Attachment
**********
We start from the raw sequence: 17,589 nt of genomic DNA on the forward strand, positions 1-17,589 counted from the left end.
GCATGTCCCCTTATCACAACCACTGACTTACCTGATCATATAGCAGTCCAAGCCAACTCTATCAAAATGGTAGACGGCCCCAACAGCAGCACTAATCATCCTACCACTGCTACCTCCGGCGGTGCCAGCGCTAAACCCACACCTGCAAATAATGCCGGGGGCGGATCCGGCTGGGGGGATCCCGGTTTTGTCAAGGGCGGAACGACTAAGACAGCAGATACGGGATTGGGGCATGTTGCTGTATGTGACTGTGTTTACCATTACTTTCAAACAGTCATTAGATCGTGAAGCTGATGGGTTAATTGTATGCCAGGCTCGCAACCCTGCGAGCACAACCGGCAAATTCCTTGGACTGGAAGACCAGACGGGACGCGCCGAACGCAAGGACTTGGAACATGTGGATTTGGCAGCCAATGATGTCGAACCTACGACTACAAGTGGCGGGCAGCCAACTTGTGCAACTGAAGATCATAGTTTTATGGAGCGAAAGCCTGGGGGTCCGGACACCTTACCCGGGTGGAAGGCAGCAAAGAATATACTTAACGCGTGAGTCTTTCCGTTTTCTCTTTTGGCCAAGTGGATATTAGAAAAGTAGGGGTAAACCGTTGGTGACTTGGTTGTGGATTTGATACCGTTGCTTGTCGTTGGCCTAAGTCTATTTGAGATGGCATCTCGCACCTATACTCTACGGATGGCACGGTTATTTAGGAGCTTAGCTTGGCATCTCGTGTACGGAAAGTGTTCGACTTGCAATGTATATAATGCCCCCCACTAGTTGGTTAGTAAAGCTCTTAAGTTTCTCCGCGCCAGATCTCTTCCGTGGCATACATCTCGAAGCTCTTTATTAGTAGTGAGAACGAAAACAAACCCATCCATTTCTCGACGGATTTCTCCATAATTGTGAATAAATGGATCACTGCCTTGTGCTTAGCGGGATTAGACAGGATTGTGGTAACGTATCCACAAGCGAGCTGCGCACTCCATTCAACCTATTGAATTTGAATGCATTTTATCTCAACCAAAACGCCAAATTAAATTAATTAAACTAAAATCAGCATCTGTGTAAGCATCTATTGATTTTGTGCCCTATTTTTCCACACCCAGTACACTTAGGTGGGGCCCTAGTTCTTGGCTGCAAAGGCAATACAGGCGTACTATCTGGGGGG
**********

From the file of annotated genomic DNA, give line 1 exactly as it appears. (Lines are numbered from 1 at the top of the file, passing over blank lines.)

We start from the raw sequence: 17,589 nt of genomic DNA on the forward strand, positions 1-17,589 counted from the left end.